But this didn’t work in 2019 nor in 2020. What was puzzling was that the cheapest companies kept getting cheaper. And those that were the most expensive just kept getting more expensive. Prices just kept moving away from fundamentals and the value spread kept widening. This is why the Value factor performed so poorly. Even if Momentum, Quality and Low Risk did well, quant managers still had bad performances because of Value, and the more Value they had the worst they performed. And those who relied on the Size factor did even worse.
The value spread finally peaked at the end of 2020, interestingly at levels only seen at the peak of the tech bubble in 2000. Throughout 2021 and 2022 we saw normalization and prices seem to be converging towards fundamentals again. We now expect that value strategies will do better than average, much like they did from 2000 through 2006 while the tech bubble deflated.
However, there is really no agreement on how managers should be picking the cheapest stocks and selling the most expensive. Quant managers tend to do it in a specific way, which is not exactly the same as academics and not the same as fundamental equity managers. And the truth is that the value definitions of academics and fundamental managers did significantly worse than those of quant managers, underperforming since 2009. When we talk about value, we sometimes get the sense that no one is really is talking about the same thing. That creates a lot of confusion.
Of these three key definitions of value, the first, preferred by fundamental equity managers, uses the MSCI Value index as a proxy and looks at the difference between its returns and those of the MSCI Growth index. The second is a proxy for the academic definition of value, and is something similar to the ‘High minus Low Fama-French factor’. For the third, a proxy for what quant equity managers use, we have a diversified set of indicators of value, but unlike the MSCI indices we control for sector bias, beta and tracking error risk.
The MSCI definition of value really sees value as the opposite of growth; but it is defined by not only taking value indicators but also growth indicators. Value stocks are the cheapest stocks with the lowest possible growth and growth stocks are the most expensive stocks with the highest possible growth. If you do not control for sector then you know that your portfolios of value stocks and growth stocks will have strong sector biases because stocks in certain sectors (e.g. tech) simply have higher valuations and higher growth than stocks in other sectors (e.g. utilities). The sectors biases end up playing a huge role in what fundamental managers consider to be Value stocks.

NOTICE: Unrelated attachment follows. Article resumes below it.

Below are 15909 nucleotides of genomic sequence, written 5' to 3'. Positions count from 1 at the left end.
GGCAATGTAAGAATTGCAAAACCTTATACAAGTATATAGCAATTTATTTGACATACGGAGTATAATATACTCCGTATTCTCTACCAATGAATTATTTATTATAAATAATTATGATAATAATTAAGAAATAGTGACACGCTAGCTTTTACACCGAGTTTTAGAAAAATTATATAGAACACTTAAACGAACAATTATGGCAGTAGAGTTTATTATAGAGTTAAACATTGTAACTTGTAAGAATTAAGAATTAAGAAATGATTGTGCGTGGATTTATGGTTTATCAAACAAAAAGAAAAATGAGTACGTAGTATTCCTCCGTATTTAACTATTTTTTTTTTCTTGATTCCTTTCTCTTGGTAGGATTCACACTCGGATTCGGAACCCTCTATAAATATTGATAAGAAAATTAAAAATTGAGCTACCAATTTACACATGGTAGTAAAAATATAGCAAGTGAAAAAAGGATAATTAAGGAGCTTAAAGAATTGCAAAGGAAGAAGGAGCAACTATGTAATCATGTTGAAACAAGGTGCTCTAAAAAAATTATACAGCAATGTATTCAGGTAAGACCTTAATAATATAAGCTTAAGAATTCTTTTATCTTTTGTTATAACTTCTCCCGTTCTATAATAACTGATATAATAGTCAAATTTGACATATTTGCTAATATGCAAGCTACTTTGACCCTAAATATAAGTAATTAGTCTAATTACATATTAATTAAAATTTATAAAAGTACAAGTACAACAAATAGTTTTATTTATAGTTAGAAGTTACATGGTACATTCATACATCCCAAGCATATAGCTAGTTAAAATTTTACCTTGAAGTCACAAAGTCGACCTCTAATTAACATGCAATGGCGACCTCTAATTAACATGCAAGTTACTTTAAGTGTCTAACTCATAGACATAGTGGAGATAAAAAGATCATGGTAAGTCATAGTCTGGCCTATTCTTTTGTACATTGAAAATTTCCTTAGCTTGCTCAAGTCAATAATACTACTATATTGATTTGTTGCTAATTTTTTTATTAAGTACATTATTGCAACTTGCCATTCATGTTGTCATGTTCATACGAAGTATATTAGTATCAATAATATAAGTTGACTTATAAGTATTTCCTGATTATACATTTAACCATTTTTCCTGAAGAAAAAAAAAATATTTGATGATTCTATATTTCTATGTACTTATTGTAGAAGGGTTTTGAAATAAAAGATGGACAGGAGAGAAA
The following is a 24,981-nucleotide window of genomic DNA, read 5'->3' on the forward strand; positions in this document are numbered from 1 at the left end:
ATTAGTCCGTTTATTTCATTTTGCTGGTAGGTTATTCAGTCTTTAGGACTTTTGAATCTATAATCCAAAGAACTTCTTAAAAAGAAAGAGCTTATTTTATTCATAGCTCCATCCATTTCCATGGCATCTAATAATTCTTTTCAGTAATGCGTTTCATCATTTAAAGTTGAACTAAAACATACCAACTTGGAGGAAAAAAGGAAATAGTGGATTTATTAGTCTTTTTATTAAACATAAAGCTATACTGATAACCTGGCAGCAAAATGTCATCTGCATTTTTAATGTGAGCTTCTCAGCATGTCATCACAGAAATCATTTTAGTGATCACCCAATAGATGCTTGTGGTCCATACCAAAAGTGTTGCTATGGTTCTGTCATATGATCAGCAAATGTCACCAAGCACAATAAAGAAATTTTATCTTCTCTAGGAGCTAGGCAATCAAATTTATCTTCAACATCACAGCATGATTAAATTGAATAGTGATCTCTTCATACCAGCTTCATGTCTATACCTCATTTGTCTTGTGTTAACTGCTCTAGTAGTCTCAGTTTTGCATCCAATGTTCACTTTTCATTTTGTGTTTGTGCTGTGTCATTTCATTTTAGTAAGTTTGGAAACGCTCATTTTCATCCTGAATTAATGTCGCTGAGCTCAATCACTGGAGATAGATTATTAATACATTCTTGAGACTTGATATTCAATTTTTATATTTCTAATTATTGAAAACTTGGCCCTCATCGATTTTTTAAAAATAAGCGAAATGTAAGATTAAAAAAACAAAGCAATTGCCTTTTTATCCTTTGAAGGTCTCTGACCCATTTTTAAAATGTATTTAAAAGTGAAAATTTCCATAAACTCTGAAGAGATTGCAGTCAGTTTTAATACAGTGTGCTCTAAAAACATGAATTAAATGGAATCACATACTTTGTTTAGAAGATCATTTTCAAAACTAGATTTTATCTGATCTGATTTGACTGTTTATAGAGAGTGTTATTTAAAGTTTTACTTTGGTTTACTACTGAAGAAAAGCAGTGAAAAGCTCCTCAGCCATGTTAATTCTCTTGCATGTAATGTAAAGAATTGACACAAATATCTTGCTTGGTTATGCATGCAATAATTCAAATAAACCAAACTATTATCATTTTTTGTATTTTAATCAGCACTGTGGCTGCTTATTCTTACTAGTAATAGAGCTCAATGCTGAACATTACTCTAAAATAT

Quant managers, however, control for sectors. They do this because sector returns are driven to a differing degree by macroeconomic factors and much less by differences in relative valuations. And that does not help if all you want to do is capture a premium from converging valuations of cheap versus expensive stocks.
The performance of value strategies differ significantly. We can attribute those differences mostly to sector biases. In the last 20 years, if you controlled for sectors, like quant managers tend to do, you would have successfully captured a value premium despite the bumpy ride in the run up to the tech bubble and now in 2019 and 2020. If you tried to capture a value premium without controlling for sectors then you are probably deeply disappointed with the underperformance since 2009.
To understand why, it helps to know where the value premium is coming from. Let’s think about the mechanics. We can show that the value premium (i.e. the difference between the returns of the cheapest and the most expensive stocks) consists of three things: the difference between their dividends, the difference between their growth of fundamentals and the changes in value spreads. If you control for sectors you are essentially reducing the importance of the first two terms because dividends and growth of fundamentals are much closer for stocks from the same sector.
You are then left with the changes in the value spread explaining most of the value premium. If you buy cheap stocks and sell expensive stocks from the same sector and wait for the value spread to tighten then you get a positive value premium. . Therefore sector neutralization should help us to be sure that we are truly capturing a value premium from the convergence of prices to fundamentals. You will need to buy the biggest valuation gaps and during the period that you hold those stocks, the value spreads should shrink.
But reality is a bit more like this.
Prices are not always converging to fundamentals even if you control for sectors and Value spreads are not always tightening. We have periods where they have diverged.
Quant funds have been doing well in 2021 and this year, especially those that were using the Value strategy. And the reason is that the Value spreads have been tightening. They haven’t really fully corrected yet. If we were to see a repetition of the episode we saw after the 2000 tech bubble, there’s really a long way to go.
The lesson is that for Value factors built like this, even controlling for sectors will not prevent future episodes of under-performance driven by expanding value spreads, which should arise every time differences in earning growth forecasts increase.”
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